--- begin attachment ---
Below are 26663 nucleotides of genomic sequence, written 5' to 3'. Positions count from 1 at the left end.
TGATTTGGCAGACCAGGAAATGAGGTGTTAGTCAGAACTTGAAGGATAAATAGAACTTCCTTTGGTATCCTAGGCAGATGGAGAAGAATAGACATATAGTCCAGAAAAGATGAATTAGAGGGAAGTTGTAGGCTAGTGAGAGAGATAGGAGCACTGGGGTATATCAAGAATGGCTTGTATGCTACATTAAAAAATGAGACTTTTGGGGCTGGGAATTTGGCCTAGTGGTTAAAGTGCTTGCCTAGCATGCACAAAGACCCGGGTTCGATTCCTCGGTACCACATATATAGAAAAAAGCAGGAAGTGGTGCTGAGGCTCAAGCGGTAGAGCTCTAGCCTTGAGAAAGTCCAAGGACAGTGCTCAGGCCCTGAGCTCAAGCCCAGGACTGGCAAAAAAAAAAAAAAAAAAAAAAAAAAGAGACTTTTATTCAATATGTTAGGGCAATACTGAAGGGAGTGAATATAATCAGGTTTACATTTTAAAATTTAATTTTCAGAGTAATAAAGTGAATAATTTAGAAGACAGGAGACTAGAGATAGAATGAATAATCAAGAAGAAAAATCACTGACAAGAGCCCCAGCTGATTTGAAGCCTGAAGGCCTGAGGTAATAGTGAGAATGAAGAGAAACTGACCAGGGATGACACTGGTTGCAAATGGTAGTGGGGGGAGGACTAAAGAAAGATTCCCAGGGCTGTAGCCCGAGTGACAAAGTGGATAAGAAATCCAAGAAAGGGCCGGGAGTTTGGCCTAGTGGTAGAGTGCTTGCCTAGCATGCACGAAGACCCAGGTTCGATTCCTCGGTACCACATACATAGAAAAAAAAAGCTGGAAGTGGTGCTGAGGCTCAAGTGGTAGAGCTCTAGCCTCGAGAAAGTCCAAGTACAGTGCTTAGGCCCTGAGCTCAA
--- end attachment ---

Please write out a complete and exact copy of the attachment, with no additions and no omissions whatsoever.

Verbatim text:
Below are 26663 nucleotides of genomic sequence, written 5' to 3'. Positions count from 1 at the left end.
TGATTTGGCAGACCAGGAAATGAGGTGTTAGTCAGAACTTGAAGGATAAATAGAACTTCCTTTGGTATCCTAGGCAGATGGAGAAGAATAGACATATAGTCCAGAAAAGATGAATTAGAGGGAAGTTGTAGGCTAGTGAGAGAGATAGGAGCACTGGGGTATATCAAGAATGGCTTGTATGCTACATTAAAAAATGAGACTTTTGGGGCTGGGAATTTGGCCTAGTGGTTAAAGTGCTTGCCTAGCATGCACAAAGACCCGGGTTCGATTCCTCGGTACCACATATATAGAAAAAAGCAGGAAGTGGTGCTGAGGCTCAAGCGGTAGAGCTCTAGCCTTGAGAAAGTCCAAGGACAGTGCTCAGGCCCTGAGCTCAAGCCCAGGACTGGCAAAAAAAAAAAAAAAAAAAAAAAAAAGAGACTTTTATTCAATATGTTAGGGCAATACTGAAGGGAGTGAATATAATCAGGTTTACATTTTAAAATTTAATTTTCAGAGTAATAAAGTGAATAATTTAGAAGACAGGAGACTAGAGATAGAATGAATAATCAAGAAGAAAAATCACTGACAAGAGCCCCAGCTGATTTGAAGCCTGAAGGCCTGAGGTAATAGTGAGAATGAAGAGAAACTGACCAGGGATGACACTGGTTGCAAATGGTAGTGGGGGGAGGACTAAAGAAAGATTCCCAGGGCTGTAGCCCGAGTGACAAAGTGGATAAGAAATCCAAGAAAGGGCCGGGAGTTTGGCCTAGTGGTAGAGTGCTTGCCTAGCATGCACGAAGACCCAGGTTCGATTCCTCGGTACCACATACATAGAAAAAAAAAGCTGGAAGTGGTGCTGAGGCTCAAGTGGTAGAGCTCTAGCCTCGAGAAAGTCCAAGTACAGTGCTTAGGCCCTGAGCTCAA